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    Stage IIB breast cancer. The tumor is larger than 2 centimeters but not larger than 5 centimeters and small clusters of cancer cells (larger than 0.2 millimeter but not larger than 2 millimeters) are found in the lymph nodes (left panel); OR the tumor is larger than 2 centimeters but not larger than 5 centimeters and cancer is found in 1 to 3 axillary lymph nodes or lymph nodes near the breastbone (middle panel); OR the tumor is larger than 5 centimeters and has not spread to the lymph nodes (right panel).

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Stage IIIA

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Stage IIIA breast cancer. No tumor is found in the breast or the tumor may be any size and cancer is found in 4 to 9 axillary lymph nodes or lymph nodes near the breastbone (left panel); OR the tumor is larger than 5 centimeters and small clusters of cancer cells (larger than 0.2 millimeter but not larger than 2 millimeters) are found in the lymph nodes (middle panel); OR the tumor is larger than 5 centimeters and cancer is found in 1 to 3 axillary lymph nodes or lymph nodes near the breastbone (right panel).

In stage IIIA:

  • no tumor is found in the breast or the tumor may be any size. Cancer is found in 4 to 9 axillary lymph nodes or in the lymph nodes near the breastbone (found during imaging tests or a physical exam); or
  • the tumor is larger than 5 centimeters. Small clusters of breast cancer cells (larger than 0.2 millimeter but not larger than 2 millimeters) are found in the lymph nodes; or
  • the tumor is larger than 5 centimeters. Cancer has spread to 1 to 3 axillary lymph nodes or to the lymph nodes near the breastbone (found during a sentinel lymph node biopsy).

Stage IIIB

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Stage IIIB breast cancer. The tumor may be any size and cancer has spread to the chest wall and/or to the skin of the breast and caused swelling or an ulcer. Cancer may have spread to up to 9 axillary lymph nodes or the lymph nodes near the breastbone. Cancer that has spread to the skin of the breast may be inflammatory breast cancer.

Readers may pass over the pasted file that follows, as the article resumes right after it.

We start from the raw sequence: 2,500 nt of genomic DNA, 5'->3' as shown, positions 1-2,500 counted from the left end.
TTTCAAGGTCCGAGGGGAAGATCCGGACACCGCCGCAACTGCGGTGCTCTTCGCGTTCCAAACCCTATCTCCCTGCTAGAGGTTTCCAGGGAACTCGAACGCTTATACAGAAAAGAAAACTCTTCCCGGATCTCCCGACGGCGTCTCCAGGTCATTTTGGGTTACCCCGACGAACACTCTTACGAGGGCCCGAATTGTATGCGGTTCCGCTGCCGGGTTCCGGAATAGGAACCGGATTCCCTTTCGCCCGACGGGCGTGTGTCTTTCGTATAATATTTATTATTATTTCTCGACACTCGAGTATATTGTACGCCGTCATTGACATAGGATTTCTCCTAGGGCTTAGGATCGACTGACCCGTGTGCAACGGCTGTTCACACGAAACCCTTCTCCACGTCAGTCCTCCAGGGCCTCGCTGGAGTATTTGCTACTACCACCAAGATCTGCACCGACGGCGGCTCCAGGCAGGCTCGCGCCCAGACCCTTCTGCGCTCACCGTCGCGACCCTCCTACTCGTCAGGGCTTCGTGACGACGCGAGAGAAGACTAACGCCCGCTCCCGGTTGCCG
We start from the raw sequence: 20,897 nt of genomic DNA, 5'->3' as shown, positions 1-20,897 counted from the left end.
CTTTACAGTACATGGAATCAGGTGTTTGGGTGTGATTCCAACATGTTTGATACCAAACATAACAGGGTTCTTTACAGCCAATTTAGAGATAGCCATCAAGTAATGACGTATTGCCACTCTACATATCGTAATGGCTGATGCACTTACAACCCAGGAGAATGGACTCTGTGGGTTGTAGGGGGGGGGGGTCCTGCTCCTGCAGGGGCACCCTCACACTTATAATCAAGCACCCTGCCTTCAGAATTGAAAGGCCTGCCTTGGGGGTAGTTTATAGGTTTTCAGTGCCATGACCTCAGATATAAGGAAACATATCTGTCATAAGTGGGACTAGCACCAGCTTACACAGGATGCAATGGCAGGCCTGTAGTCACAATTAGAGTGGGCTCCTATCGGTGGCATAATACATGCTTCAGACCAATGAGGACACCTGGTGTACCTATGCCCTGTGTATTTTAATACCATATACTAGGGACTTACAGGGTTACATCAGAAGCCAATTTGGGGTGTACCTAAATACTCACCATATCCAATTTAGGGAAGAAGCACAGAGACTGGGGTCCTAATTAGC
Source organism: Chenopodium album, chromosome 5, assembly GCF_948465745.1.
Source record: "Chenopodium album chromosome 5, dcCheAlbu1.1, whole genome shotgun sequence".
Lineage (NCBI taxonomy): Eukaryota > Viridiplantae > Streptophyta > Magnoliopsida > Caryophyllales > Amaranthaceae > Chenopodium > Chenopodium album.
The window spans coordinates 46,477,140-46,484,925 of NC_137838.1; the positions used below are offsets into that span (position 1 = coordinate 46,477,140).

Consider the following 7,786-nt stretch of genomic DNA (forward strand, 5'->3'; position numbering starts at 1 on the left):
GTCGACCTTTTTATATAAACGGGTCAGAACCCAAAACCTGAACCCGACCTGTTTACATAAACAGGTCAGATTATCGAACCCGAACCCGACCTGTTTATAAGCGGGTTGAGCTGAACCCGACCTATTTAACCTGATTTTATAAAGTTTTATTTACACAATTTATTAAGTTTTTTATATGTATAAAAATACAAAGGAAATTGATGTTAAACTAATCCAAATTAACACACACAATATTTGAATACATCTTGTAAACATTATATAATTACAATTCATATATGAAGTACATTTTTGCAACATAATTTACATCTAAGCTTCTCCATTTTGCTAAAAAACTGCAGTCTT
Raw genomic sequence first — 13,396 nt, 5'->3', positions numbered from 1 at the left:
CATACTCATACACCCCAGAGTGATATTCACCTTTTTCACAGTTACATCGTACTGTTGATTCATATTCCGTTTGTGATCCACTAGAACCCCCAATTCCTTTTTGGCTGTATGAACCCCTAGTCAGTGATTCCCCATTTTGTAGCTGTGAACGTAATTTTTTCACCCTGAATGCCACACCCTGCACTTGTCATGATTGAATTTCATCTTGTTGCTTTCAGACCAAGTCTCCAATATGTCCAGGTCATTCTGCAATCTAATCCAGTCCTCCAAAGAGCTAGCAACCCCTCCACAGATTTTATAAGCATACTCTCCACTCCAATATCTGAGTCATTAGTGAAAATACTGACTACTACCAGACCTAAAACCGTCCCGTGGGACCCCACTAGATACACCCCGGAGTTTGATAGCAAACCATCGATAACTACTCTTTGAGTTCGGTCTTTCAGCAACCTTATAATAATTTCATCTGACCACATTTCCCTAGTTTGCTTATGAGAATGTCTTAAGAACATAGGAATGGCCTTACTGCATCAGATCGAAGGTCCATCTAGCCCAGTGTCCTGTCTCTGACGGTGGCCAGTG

In stage IIIB, the tumor may be any size and cancer has spread to the chest wall and/or to the skin of the breast and caused swelling or an ulcer. Also, cancer may have spread to:

  • up to 9 axillary lymph nodes; or
  • the lymph nodes near the breastbone.

Cancer that has spread to the skin of the breast may also be inflammatory breast cancer. See the section on Inflammatory Breast Cancer for more information.

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Stage IIIC

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Stage IIIC breast cancer. No tumor is found in the breast or the tumor may be any size and may have spread to the chest wall and/or to the skin of the breast and caused swelling or an ulcer. Also, cancer has spread to 10 or more axillary lymph nodes (left panel); OR to lymph nodes above or below the collarbone (middle panel); OR to axillary lymph nodes and lymph nodes near the breastbone (right panel). Cancer that has spread to the skin of the breast may be inflammatory breast cancer.

In stage IIIC, no tumor is found in the breast or the tumor may be any size. Cancer may have spread to the skin of the breast and caused swelling or an ulcer and/or has spread to the chest wall. Also, cancer has spread to:

  • 10 or more axillary lymph nodes; or
  • lymph nodes above or below the collarbone; or
  • axillary lymph nodes and lymph nodes near the breastbone.

Cancer that has spread to the skin of the breast may also be inflammatory breast cancer. See the section on Inflammatory Breast Cancer for more information.

For treatment, stage IIIC breast cancer is divided into operable and inoperable stage IIIC.

Stage IV

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Stage IV breast cancer. The cancer has spread to other parts of the body, most often the bones, lungs, liver, or brain.

In stage IV, cancer has spread to other organs of the body, most often the bones, lungs, liver, or brain.

WebMD Public Information from the National Cancer Institute